Forbes India|July 17, 2020
As Larry Ellison sits in one of several idyllic bubbles he has created for himself, a lush 249-acre estate in Rancho Mirage, California, the playground of the powerful near Palm Springs, the world begins to fall apart. It’s Black Thursday, March 12: The US stock market has suffered its greatest single-day percentage fall since the 1987 crash, President Trump ordered a ban on visitors traveling from Europe, the NBA’s season was suspended, Disney decided to close its theme parks and America’s dad, Tom Hanks, announced that he had the coronavirus, the scourge causing all these things.
And no, not even a desert oasis can offer protection from the deluge. The founder of Oracle has already seen his company’s stock drop 11 percent this day, and now torrents of rain pour down as if on cue. “Last week?” says Ellison, 75, who has been preparing to host 450,000 tennis fans for a tournament that will no longer be. “That was a year ago.”
Ellison has built a $59 billion fortune, the world’s fifth-largest, by harnessing data. No surprise that he’s already taken preemptive virus measures. Staffers greet guests at his estate with a no-contact thermometer just outside the gates. Those deemed sufficiently temperate pass by bottles of Purell, already a scarce commodity, neatly arranged on a coffee table. Cleaners are everywhere; as we talk in the estate’s tennis pavilion, with both clay and hard court surfaces, adjacent to his personal 18-hole golf course, workers in waterproof black attire intermittently squeegee the windowpanes.
From a corporate perspective, Ellison had similarly tried to inoculate Oracle two hours earlier on the company’s quarterly earnings call. Although he stepped down as CEO in 2014, he remains chief technology officer and more than in name only. “He’s really one of the best engineers I’ve met,” says Elon Musk, a close friend. “When we engage on a technical subject, he understands it very quickly, even when it’s out of his normal arena, not software.” Ellison joined CEO Safra Catz on the call; the pair reported figures that beat Wall Street’s estimates, with Ellison rallying listeners with updates on the company’s autonomous-database efforts. “There is no human labour,” he told analysts. “Therefore, there is no human error.” In after-hours trading, Oracle stock began recovering.
Now, under the dark sky, Ellison turns his thoughts to the larger world. Over the past eight years, he’s spent at least half a billion dollars on a Hawaiian island, Lanai, that he has turned into a laboratory for health and wellness powered by data. “Wellness is our product,” says Ellison, speaking as if the secret to good health is achieved through processing bytes of raw data—which, for Ellison, it is. He named his wellness company Sensei, the Japanese word for master, and the sensei in Sensei, according to Ellison, is (you guessed it) data.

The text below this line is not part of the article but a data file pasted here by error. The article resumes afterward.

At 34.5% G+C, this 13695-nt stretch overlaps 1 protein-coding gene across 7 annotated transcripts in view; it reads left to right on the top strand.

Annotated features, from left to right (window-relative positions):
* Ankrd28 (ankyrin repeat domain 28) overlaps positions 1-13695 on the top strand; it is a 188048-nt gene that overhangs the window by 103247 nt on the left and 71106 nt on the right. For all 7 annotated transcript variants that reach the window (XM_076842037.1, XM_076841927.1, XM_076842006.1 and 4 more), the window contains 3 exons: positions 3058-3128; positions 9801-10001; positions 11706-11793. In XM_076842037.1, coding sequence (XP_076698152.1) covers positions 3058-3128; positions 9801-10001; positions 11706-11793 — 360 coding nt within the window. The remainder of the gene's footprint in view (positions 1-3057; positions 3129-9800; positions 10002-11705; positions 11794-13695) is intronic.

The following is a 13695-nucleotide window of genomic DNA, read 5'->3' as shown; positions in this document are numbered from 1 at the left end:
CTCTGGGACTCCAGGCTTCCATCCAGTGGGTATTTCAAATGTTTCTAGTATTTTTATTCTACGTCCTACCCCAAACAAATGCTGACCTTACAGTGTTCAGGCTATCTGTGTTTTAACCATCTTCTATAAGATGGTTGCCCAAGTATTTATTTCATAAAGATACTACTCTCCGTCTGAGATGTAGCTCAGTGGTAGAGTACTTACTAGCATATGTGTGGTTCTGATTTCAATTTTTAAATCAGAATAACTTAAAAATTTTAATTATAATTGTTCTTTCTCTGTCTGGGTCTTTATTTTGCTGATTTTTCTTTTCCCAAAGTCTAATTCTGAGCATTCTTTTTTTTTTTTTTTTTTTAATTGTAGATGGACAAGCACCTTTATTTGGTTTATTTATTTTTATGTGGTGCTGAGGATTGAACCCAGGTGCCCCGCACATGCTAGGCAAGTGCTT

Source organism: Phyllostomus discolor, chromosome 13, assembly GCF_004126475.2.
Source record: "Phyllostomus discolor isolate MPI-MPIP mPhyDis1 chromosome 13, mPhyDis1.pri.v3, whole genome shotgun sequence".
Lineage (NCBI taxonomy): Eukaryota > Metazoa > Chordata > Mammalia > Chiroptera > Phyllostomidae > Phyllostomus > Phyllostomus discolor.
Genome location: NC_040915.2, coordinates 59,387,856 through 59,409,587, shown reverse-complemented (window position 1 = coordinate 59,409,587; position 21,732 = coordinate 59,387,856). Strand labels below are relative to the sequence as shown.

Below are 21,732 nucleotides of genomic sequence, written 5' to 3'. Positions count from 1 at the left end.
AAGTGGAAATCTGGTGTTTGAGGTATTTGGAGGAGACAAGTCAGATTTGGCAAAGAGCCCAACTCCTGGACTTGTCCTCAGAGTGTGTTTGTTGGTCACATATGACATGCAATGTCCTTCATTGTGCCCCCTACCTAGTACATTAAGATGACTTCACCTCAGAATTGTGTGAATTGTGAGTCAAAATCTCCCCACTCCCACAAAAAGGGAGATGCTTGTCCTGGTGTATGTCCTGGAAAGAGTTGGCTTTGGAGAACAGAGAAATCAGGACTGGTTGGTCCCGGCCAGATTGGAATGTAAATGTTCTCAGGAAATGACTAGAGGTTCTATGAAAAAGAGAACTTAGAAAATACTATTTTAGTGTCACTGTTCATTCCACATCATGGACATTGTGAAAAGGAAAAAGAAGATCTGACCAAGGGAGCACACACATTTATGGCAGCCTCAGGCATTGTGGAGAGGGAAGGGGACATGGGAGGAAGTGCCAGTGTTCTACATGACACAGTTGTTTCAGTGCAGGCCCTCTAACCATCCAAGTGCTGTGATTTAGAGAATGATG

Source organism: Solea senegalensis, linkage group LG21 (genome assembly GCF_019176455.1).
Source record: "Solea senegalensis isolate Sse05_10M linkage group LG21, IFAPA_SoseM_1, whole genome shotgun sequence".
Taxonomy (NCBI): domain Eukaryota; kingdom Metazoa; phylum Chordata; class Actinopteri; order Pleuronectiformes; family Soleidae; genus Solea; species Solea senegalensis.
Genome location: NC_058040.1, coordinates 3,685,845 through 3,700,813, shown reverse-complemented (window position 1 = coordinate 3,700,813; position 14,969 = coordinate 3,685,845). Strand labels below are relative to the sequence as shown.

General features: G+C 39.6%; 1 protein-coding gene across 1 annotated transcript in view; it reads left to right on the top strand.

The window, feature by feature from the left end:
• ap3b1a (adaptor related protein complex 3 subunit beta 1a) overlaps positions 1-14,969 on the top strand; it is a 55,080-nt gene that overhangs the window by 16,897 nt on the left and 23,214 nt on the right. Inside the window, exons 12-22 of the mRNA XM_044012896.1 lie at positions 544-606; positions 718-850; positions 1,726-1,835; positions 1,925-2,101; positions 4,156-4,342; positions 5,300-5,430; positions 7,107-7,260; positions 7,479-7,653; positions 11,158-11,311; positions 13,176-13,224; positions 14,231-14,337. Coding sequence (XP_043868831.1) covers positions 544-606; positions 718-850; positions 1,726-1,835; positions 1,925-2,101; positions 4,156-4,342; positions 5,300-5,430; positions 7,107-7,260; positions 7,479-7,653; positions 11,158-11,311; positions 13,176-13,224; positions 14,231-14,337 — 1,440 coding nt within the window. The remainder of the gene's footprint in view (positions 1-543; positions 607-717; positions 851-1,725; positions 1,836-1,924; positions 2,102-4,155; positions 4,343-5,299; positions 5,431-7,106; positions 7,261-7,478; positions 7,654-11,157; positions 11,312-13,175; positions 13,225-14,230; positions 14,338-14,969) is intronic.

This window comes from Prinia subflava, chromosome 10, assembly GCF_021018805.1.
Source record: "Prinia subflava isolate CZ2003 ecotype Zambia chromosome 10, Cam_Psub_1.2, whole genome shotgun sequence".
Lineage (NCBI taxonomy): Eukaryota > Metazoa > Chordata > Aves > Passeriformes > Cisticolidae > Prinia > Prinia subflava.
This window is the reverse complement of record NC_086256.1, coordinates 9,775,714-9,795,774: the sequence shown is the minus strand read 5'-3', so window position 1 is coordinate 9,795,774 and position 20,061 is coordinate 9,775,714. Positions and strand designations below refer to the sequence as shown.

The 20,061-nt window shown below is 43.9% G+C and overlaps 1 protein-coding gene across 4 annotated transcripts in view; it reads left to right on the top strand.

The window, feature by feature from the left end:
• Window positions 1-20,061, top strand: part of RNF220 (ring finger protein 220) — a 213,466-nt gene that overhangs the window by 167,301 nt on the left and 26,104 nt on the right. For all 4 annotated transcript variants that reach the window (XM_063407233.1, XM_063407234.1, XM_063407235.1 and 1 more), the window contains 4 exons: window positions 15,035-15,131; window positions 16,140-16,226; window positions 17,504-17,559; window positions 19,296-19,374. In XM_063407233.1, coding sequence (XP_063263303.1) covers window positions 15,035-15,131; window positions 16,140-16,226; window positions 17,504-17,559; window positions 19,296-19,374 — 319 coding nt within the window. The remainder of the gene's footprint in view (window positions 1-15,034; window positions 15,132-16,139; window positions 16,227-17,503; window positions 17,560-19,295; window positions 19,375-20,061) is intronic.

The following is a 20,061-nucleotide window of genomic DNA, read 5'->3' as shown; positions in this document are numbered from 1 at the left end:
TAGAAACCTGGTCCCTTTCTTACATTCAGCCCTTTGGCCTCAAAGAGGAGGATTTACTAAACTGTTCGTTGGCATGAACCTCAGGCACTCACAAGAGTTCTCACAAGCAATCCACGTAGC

His plans for Lanai and Sensei had originally revolved around creating a data-driven health utopia, powered by clean energy, that could serve as a global prototype. But as with the rest of the world, the coronavirus was prompting a dramatic real-time shift. Within days, Ellison and President Trump were on the phone. Neither side will say who initiated the conversation.
While Ellison declined to delve into the specifics of the call, his team confirmed the general details. Trump and Ellison had been publicly linked in February, for a fundraiser at the Rancho Mirage compound that caused employees at the generally apolitical Oracle to walk out in protest. “Be absolutely precise,” Ellison now says. “I said President Trump could use the property. I was not here.” Ellison says he has never given money to Trump but will support any president currently holding the office. “We only have one president at a time,” he explains. “I don’t think he’s the devil—I support him and want him to do well.”
Without a vaccine, doctors around the world are experimenting with medicines to treat Covid-19, from antimalarial drugs to an antiviral used to fight Ebola. Ellison asked Trump if a clearinghouse existed for real-time data about treatment efficacies and outcomes. Trump said no. (The White House declined to discuss the Ellison partnership.)
“Larry said, ‘I will build you a system so doctors and patients can enter information, so we can know what’s happening,’ ” says David Agus, a cancer doctor who leads the Lawrence J. Ellison Institute for Transformative Medicine at the University of Southern California and is co-founder of Sensei. “The president said, ‘How much?’ And Larry said, ‘For free.’ ”
Within a week, Ellison enlisted an undisclosed number of Oracle engineers to work with Agus, the Food and Drug Administration, the National Institutes of Health and other federal agencies to create a database for the country’s coronavirus cases.
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July 17, 2020